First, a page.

Match-fixing is a serious offense that no sport can ever tolerate, especially competitive titles like CS: GO and Valorant. It looks like ESIC (Esports Integrity Coalition) has taken the matter more seriously by teaming up with the FBI (Federal Bureau of Investigation) to resolve the issue in NA. An ESIC executive, Ian Smith touched upon the betting issue and match-fixing scandals that have plagued eSports world-over.
In the half-hour-long podcast hosted by slash32, Ian shed light on a wide range of things that ESIC is working on.
video source: slash32
ESIC executive gives an update about the investigation into CS: GO match-fixing
Ian Smith highlights that the joint effort has indeed uncovered incriminating evidence of match-fixing. He also stated that America’s approach towards legal things is particularly strange as each state has its own law. The ESIC is surely going to take drastic measures against these people, and they will issue elongated bans.
The investigation is aiming to eradicate the issue entirely, and hence it will take an elongated time. The issue in NA differs from the issue ESIC found in Australia.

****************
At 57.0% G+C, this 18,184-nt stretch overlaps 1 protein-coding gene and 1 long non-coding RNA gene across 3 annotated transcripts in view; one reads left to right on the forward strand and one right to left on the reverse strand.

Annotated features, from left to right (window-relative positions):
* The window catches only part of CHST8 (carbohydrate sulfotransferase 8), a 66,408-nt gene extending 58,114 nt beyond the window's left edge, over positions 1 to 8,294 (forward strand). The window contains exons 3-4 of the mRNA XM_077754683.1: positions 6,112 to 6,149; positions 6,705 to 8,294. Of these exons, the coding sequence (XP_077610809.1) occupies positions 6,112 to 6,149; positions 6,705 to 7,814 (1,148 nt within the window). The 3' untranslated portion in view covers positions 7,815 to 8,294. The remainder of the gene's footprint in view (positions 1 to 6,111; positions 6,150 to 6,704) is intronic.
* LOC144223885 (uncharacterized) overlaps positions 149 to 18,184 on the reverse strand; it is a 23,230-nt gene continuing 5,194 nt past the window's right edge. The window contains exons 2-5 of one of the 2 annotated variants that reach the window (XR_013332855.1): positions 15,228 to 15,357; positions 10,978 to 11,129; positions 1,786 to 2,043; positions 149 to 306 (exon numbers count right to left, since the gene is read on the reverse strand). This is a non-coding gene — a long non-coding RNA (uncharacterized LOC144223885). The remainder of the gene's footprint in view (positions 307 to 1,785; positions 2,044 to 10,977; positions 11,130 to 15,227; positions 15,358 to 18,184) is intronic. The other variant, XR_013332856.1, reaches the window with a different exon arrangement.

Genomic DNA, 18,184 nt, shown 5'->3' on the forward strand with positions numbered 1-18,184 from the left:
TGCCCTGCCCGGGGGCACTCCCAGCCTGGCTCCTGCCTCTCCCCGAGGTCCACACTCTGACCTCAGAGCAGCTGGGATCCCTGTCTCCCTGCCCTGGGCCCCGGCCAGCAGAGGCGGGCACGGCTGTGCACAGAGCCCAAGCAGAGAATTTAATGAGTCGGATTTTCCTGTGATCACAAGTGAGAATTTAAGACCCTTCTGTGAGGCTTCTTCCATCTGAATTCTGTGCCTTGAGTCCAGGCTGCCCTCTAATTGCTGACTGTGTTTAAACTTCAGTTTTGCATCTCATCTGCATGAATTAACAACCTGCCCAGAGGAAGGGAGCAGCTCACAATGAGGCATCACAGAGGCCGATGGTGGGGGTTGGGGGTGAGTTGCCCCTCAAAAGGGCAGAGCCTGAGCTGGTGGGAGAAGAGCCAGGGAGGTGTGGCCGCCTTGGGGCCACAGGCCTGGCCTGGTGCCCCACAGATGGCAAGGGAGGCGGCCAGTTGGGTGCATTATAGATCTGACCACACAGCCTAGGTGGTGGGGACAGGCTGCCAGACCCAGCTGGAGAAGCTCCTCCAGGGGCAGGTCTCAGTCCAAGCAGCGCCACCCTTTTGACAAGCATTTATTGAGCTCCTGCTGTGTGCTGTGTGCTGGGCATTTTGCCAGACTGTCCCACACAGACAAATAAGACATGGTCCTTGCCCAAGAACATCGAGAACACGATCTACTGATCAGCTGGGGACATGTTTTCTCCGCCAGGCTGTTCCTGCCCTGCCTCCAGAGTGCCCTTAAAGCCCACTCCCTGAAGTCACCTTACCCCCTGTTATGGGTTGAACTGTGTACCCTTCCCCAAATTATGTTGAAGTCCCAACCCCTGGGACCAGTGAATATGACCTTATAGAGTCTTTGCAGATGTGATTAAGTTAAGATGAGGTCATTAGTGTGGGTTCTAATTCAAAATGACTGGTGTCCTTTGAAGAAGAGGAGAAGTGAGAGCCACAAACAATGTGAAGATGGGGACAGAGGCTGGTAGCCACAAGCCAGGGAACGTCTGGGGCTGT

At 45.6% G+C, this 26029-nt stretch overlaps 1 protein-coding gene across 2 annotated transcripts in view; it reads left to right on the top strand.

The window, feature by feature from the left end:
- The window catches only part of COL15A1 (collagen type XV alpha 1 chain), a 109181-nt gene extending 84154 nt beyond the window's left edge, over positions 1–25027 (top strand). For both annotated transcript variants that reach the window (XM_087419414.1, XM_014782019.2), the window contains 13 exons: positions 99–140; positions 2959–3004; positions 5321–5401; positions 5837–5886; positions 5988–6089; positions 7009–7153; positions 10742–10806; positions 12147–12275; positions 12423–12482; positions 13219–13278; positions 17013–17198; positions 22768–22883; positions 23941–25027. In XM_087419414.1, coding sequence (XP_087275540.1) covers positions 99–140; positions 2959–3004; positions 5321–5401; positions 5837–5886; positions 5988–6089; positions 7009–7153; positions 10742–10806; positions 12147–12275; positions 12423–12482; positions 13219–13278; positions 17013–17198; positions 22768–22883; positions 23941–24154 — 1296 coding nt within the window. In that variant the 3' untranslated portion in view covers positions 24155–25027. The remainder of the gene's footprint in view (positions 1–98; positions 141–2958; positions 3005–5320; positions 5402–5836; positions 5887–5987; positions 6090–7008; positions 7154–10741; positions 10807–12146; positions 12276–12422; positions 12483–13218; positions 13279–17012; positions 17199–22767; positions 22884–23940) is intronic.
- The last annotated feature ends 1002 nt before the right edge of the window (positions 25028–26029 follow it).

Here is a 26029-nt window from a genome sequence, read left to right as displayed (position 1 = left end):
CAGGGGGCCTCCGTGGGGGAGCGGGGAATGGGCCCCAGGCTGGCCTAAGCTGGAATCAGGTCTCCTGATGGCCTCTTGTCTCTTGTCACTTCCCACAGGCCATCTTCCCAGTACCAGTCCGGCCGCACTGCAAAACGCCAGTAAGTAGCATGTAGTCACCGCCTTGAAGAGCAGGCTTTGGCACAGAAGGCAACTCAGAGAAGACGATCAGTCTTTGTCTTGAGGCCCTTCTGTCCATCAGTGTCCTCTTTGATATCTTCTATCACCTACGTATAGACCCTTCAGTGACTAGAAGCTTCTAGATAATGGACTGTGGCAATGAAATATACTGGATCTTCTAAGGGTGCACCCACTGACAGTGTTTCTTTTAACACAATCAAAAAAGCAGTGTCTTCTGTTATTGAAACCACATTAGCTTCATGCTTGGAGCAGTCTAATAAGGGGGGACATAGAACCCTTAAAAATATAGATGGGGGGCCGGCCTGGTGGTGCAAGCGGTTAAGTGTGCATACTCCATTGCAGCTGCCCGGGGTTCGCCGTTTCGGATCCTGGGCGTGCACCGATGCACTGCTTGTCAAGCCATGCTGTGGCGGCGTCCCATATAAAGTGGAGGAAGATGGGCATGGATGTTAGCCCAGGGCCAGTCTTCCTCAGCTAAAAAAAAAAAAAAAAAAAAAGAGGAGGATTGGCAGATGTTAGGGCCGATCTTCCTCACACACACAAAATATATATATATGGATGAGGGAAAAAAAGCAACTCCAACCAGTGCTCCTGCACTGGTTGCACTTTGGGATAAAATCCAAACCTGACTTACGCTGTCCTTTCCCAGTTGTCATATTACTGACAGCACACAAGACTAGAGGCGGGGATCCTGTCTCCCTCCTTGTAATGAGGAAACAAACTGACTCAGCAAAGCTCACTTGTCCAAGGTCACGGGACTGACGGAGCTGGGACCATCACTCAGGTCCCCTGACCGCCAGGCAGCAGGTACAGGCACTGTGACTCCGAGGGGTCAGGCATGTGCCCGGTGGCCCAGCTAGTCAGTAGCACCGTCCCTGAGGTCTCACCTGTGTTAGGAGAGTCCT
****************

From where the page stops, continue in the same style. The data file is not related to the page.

Fortunately, the Australian government considers it as a serious offense, which has made it easier for them to prosecute. The investigation has uncovered a rather small group of 42 individuals, who were actively taking part in the illicit act.
The match-fixing issue in NA is rather grave
Ian suggested that in NA things are way more serious than it seems, as match-fixing takes place in an old-school way.
” In North America is much more serious, which I call it classic match-fixing. In other words, its player’s being bribed by outside betting syndicates, in order to fix matches, rather than players doing it out of their own back opportunistically. It has been going on for much longer and it is much more organized, so we’re to some extent working with the law enforcement and with the FBI.”
He called the eSports match-fixer good but highly inexperienced as they left out a trail of obvious evidence. This would make things rather easy for them, as they have already gathered a stockpile of evidence.
It looks like ESIC is hell-bent on attacking the problem at its root and it will no stone unturned. The team-up with the FBI is indeed going to add significantly to their power, and it would be interesting to see what the investigation uncovers.